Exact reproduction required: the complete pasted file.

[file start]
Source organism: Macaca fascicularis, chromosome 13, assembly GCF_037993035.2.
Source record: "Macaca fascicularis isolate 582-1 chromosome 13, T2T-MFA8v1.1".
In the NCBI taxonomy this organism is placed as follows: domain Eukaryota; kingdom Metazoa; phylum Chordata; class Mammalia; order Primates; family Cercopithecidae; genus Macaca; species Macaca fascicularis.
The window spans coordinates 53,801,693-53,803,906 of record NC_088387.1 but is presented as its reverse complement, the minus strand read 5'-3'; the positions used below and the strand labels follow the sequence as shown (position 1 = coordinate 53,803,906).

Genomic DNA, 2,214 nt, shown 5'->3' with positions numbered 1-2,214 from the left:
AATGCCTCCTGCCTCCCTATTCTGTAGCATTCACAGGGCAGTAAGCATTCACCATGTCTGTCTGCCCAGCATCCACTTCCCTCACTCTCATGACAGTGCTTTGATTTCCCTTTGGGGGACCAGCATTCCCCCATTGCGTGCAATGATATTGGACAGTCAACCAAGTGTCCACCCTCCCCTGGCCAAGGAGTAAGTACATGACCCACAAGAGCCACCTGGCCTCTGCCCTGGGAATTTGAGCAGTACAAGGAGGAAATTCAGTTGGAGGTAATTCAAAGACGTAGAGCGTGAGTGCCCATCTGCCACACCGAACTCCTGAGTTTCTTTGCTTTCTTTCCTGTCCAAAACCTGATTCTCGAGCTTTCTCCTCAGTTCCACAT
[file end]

Source organism: Macaca fascicularis, chromosome 13, assembly GCF_037993035.2.
Source record: "Macaca fascicularis isolate 582-1 chromosome 13, T2T-MFA8v1.1".
In the NCBI taxonomy this organism is placed as follows: domain Eukaryota; kingdom Metazoa; phylum Chordata; class Mammalia; order Primates; family Cercopithecidae; genus Macaca; species Macaca fascicularis.
The window spans coordinates 53,801,693-53,803,906 of record NC_088387.1 but is presented as its reverse complement, the minus strand read 5'-3'; the positions used below and the strand labels follow the sequence as shown (position 1 = coordinate 53,803,906).

Genomic DNA, 2,214 nt, shown 5'->3' with positions numbered 1-2,214 from the left:
AATGCCTCCTGCCTCCCTATTCTGTAGCATTCACAGGGCAGTAAGCATTCACCATGTCTGTCTGCCCAGCATCCACTTCCCTCACTCTCATGACAGTGCTTTGATTTCCCTTTGGGGGACCAGCATTCCCCCATTGCGTGCAATGATATTGGACAGTCAACCAAGTGTCCACCCTCCCCTGGCCAAGGAGTAAGTACATGACCCACAAGAGCCACCTGGCCTCTGCCCTGGGAATTTGAGCAGTACAAGGAGGAAATTCAGTTGGAGGTAATTCAAAGACGTAGAGCGTGAGTGCCCATCTGCCACACCGAACTCCTGAGTTTCTTTGCTTTCTTTCCTGTCCAAAACCTGATTCTCGAGCTTTCTCCTCAGTTCCACAT